Bet you could easily do three in each with lots of room for liquid and veggies.
 

Nefarious

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Use disposable aluminum pans and tightly cover with foil.

I like to use the extra deep/oversized chafing dish sized disposables.

Bet you could easily do three in each with lots of room for liquid and veggies.
Yep, just measured them, 9" x 11" will fit nicely.

Smoker will have no problem with 300° or 350°.
 

tallbm

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I've either smoked or seared first, never done them just straight into the braise.
I used to do venison shanks on the bone and they were too big to sear with bone and all so started going straight into the pan for braising. They come out just as fantastic.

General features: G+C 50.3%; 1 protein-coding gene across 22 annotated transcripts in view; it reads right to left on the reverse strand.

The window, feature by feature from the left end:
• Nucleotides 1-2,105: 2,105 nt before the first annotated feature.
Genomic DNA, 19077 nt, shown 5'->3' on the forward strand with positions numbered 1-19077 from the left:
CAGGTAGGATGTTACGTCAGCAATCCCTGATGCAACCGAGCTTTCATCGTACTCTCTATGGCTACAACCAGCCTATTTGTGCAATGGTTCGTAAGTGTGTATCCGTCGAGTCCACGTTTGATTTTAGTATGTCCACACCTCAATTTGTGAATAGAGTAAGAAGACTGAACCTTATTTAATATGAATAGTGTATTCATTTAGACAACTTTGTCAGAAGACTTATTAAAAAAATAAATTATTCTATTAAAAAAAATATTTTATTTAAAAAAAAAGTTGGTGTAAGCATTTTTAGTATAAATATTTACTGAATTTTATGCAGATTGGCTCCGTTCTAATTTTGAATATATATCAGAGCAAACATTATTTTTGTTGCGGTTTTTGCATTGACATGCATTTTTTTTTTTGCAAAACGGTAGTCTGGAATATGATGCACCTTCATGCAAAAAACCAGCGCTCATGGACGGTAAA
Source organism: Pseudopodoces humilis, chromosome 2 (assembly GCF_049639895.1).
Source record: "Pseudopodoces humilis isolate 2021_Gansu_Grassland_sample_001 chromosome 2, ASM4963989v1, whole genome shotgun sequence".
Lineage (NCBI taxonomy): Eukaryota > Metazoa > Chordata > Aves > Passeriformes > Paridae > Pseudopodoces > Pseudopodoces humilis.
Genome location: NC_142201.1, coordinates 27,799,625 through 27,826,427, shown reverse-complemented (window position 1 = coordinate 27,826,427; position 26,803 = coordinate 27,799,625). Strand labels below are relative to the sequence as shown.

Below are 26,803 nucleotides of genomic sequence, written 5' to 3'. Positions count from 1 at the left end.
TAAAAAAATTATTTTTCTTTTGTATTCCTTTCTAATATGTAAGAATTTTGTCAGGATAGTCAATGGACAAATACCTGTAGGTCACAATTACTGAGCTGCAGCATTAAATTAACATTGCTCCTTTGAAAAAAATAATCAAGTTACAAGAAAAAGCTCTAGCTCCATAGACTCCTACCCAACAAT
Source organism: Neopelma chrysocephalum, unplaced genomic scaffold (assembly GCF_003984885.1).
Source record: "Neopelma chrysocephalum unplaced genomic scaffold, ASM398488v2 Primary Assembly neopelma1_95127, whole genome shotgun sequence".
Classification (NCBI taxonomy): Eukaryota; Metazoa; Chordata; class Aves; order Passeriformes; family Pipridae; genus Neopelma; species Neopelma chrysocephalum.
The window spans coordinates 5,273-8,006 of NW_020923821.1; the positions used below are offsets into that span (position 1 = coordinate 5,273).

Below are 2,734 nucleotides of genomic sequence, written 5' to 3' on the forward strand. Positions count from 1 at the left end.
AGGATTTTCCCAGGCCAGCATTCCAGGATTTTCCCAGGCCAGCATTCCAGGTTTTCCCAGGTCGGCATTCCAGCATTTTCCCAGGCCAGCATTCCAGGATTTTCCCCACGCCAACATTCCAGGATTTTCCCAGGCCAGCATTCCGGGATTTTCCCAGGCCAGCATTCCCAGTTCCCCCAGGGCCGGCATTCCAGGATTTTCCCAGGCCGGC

The last few years I been cutting the shank and heel meat from the bone and I can sear and braise or just straight braise in the pan. Doing this makes processing easier and it all vac seals easier without a long bone Either way it comes out great BUT not having the bone in the pan has a noticeable (to me at least) loss of bone flavor richness from the dish but still the dish is fantastic.

So if you are ever in a pinch and need to try without searing, know that my experiences always come out great so it's worth giving it a shot in the case rather than replanning the meal :)